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originally posted by: Terminal1
Very interesting video... SnF.
Just goes to show what a motivated person or two can do to uncover what is hidden in plain sight.
Thanks for posting...
originally posted by: gariac
You can get FAA records from some of the rendition aircraft at the link above.
The CALP (civil aviation landing permit) document used to be on a DoD website. I doubt the CIA knew about it else they would have screamed bloody murder. It now has FOUO status.
Also unknown to the CIA was that the FAA began selling flight data to companies that wanted to create tracking websites. Today the most famous is Flight Radar 24. But back in the day, there was a company called Red One Aviation. They listed all the domestic legs of the CIA flights. The company eventually got shut down and a procedure was established to allow planes to opt out of the tracking.
The tanker used for special projects at Groom Lake flies out of Travis AFB. The callsign is Sierra 99. I've only "seen" it as a KC-10.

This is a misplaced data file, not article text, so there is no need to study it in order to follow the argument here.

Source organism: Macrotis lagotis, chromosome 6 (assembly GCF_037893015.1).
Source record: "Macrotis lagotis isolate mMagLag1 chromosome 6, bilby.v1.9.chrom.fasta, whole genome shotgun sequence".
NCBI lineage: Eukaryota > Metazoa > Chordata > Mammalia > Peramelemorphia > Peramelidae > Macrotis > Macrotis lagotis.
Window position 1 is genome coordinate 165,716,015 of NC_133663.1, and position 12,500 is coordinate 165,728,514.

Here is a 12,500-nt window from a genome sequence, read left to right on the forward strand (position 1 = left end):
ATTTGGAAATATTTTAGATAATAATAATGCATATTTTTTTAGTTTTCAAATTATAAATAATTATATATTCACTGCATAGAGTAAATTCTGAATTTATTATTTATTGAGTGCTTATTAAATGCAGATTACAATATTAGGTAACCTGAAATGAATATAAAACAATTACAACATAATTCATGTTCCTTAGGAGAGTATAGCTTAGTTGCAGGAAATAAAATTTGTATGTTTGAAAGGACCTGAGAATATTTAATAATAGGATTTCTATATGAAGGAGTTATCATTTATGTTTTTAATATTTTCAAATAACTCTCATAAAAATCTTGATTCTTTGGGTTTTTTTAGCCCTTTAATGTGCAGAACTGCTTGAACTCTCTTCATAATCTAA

Trevor mentioned the Blue Cube. It was recently torn down. It would be an interesting project to find out if there was anything underground there. I was in a few of the rooms in the Blue Cube. The doors were like meat lockers with push button locks. Everything I saw was really old. We're talking Nixie tube clocks. This was maybe 1990, so Nixie tube had already been out of style for 20 years.
Somewhere in the early 2000s they decided to hold an electronics swap meet in the Lockheed parking lot behind the Blue Cube. People were told not to photograph the facility, but seriously, you invite a hoard of geeks to meet next to a USAF satellite down link site and expect nobody to take a photo? I saw two guys get snagged by security for taking a photo. The funny thing is you could take photos from across the street and even then, it is just a building.
I flew over the KNUQ in a helicopter and made damn sure to get a photo of the Blue Cube, even if there is nothing to see.